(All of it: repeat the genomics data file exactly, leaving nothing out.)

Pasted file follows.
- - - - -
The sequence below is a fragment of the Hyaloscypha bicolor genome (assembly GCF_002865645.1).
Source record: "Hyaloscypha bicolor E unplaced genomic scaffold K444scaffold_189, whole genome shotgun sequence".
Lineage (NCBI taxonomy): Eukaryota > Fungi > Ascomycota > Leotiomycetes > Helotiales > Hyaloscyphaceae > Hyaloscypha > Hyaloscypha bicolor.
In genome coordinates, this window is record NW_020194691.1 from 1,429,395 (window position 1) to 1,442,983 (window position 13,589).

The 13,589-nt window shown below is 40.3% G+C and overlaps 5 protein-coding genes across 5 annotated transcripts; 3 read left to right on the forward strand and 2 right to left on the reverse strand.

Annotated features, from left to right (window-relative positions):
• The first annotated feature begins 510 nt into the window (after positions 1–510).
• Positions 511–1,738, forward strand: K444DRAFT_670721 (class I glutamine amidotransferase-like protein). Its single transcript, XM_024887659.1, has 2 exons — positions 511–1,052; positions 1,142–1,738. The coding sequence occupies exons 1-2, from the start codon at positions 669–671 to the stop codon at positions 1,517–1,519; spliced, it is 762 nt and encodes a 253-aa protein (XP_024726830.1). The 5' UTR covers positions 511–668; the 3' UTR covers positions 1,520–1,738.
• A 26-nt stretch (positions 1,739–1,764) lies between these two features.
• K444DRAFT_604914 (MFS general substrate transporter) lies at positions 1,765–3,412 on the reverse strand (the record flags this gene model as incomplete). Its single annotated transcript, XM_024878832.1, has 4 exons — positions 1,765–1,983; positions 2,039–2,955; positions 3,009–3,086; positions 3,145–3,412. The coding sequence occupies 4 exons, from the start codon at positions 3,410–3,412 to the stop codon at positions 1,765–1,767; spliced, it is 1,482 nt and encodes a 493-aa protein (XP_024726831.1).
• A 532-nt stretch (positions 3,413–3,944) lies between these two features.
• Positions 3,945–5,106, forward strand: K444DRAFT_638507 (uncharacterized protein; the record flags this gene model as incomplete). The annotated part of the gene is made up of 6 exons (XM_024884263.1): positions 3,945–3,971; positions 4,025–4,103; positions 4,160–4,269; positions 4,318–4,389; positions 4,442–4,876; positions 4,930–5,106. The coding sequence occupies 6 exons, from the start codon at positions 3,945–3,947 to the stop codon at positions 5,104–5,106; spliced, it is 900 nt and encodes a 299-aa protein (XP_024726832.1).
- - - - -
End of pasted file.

The sequence below is a fragment of the Hyaloscypha bicolor genome (assembly GCF_002865645.1).
Source record: "Hyaloscypha bicolor E unplaced genomic scaffold K444scaffold_189, whole genome shotgun sequence".
Lineage (NCBI taxonomy): Eukaryota > Fungi > Ascomycota > Leotiomycetes > Helotiales > Hyaloscyphaceae > Hyaloscypha > Hyaloscypha bicolor.
In genome coordinates, this window is record NW_020194691.1 from 1,429,395 (window position 1) to 1,442,983 (window position 13,589).

The 13,589-nt window shown below is 40.3% G+C and overlaps 5 protein-coding genes across 5 annotated transcripts; 3 read left to right on the forward strand and 2 right to left on the reverse strand.

Annotated features, from left to right (window-relative positions):
• The first annotated feature begins 510 nt into the window (after positions 1–510).
• Positions 511–1,738, forward strand: K444DRAFT_670721 (class I glutamine amidotransferase-like protein). Its single transcript, XM_024887659.1, has 2 exons — positions 511–1,052; positions 1,142–1,738. The coding sequence occupies exons 1-2, from the start codon at positions 669–671 to the stop codon at positions 1,517–1,519; spliced, it is 762 nt and encodes a 253-aa protein (XP_024726830.1). The 5' UTR covers positions 511–668; the 3' UTR covers positions 1,520–1,738.
• A 26-nt stretch (positions 1,739–1,764) lies between these two features.
• K444DRAFT_604914 (MFS general substrate transporter) lies at positions 1,765–3,412 on the reverse strand (the record flags this gene model as incomplete). Its single annotated transcript, XM_024878832.1, has 4 exons — positions 1,765–1,983; positions 2,039–2,955; positions 3,009–3,086; positions 3,145–3,412. The coding sequence occupies 4 exons, from the start codon at positions 3,410–3,412 to the stop codon at positions 1,765–1,767; spliced, it is 1,482 nt and encodes a 493-aa protein (XP_024726831.1).
• A 532-nt stretch (positions 3,413–3,944) lies between these two features.
• Positions 3,945–5,106, forward strand: K444DRAFT_638507 (uncharacterized protein; the record flags this gene model as incomplete). The annotated part of the gene is made up of 6 exons (XM_024884263.1): positions 3,945–3,971; positions 4,025–4,103; positions 4,160–4,269; positions 4,318–4,389; positions 4,442–4,876; positions 4,930–5,106. The coding sequence occupies 6 exons, from the start codon at positions 3,945–3,947 to the stop codon at positions 5,104–5,106; spliced, it is 900 nt and encodes a 299-aa protein (XP_024726832.1).